Morality, obscenity and censorship

By Mohit Wadhwa, Lall Lahiri & Salhotra

Recently, we have seen a surfeit of criminal cases involving alleged obscenity in public. Despite the fundamental right to freedom of speech and expression enshrined in article 19(1) (a) of the constitution of India, noted artists and actors have been charged under section 292 of the Indian Penal Code. Indian law on obscenity is often misused in the pursuit of moral interests.

Mohit Wadhwa,Associate,Lall Lahiri & Salhotra
Mohit Wadhwa
Lall Lahiri & Salhotra

Rights v morals

Typical of this is a case against one of India’s famous contemporary artists, MF Husain, for his painting of Bharat Mata or Mother India. Dismissing the case the court said, “A painter has his own perspective of looking at things, and it cannot be the basis of initiating criminal proceedings against him.” Another example is the writ petition to quash the certificate of exhibition awarded to the film Bandit Queen, which was based on a book that has been freely available since 1991. A single judge of Delhi High Court quashed the certificate and on appeal a division bench of the same court upheld the quashing. However, the Supreme Court reversed the decision, holding that the censor board, which is an expert body capable of judging public reactions to the film, had viewed the film in “true perspective” and granted the film an “A” certificate and its decision should be followed.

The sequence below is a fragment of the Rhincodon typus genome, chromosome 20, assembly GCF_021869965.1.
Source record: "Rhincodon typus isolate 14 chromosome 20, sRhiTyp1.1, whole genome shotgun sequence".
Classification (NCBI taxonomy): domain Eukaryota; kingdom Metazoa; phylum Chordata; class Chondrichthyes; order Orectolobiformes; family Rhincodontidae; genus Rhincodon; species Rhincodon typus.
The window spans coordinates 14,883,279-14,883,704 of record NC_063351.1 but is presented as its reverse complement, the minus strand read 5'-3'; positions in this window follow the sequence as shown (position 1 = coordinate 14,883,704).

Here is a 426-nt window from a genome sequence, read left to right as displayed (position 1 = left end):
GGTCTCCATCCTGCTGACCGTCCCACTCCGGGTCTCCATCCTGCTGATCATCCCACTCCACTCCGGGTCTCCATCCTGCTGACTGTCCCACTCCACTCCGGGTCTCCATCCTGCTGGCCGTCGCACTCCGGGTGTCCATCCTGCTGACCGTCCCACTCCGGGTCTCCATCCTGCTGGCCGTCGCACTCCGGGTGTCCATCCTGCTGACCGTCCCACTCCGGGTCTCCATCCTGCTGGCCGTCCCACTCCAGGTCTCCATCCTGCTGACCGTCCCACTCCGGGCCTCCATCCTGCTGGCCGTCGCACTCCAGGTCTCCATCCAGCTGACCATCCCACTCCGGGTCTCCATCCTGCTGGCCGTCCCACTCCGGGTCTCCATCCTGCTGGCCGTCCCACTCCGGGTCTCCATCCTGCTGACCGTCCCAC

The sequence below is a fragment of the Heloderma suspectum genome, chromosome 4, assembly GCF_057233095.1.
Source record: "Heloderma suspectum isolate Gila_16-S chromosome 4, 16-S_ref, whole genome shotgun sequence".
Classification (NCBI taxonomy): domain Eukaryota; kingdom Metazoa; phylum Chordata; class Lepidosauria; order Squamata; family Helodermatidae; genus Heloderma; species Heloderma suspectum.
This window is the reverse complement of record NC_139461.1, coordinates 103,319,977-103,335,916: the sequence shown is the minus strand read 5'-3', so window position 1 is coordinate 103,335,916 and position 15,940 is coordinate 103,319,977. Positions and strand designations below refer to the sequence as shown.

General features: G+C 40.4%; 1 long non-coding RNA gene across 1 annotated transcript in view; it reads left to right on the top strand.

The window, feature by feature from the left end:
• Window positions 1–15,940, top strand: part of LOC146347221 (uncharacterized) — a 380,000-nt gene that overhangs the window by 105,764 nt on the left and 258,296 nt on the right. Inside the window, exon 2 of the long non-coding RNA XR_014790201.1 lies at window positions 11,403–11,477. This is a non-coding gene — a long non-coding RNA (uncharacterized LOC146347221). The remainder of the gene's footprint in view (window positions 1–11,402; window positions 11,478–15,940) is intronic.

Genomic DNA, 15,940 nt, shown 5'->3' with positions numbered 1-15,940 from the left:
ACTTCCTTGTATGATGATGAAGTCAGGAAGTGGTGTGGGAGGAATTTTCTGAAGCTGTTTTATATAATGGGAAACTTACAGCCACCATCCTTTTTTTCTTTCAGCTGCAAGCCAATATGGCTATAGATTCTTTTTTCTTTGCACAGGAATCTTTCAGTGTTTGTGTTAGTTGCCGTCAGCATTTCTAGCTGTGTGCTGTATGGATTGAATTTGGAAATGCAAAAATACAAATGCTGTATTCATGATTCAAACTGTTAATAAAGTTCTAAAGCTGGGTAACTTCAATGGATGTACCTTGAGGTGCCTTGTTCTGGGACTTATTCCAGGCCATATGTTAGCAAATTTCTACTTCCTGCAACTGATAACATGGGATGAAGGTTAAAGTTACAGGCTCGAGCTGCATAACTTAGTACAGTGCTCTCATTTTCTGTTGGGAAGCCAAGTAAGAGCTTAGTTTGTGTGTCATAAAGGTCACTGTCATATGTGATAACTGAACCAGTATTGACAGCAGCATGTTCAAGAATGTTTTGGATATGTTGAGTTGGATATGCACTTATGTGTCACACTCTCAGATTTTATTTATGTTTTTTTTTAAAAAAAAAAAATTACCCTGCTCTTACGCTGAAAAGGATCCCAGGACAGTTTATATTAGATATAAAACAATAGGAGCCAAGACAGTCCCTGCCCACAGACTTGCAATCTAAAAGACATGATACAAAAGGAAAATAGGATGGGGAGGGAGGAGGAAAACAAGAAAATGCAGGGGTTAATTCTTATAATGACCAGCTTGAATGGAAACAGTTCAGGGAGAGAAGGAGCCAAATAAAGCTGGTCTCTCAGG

Restricting rights

An exception to the fundamental right of free speech and expression guaranteed under article 19(1)(a) of the constitution are laws that impose reasonable restrictions in the interest of decency and morality. These vague and changeable notions differ between societies and depend on the cultural values and moral standards that shape the history and society of a country.

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Mohit Wadhwa is an associate at Lall Lahiri & Salhotra, an IP boutique based in Gurgaon.


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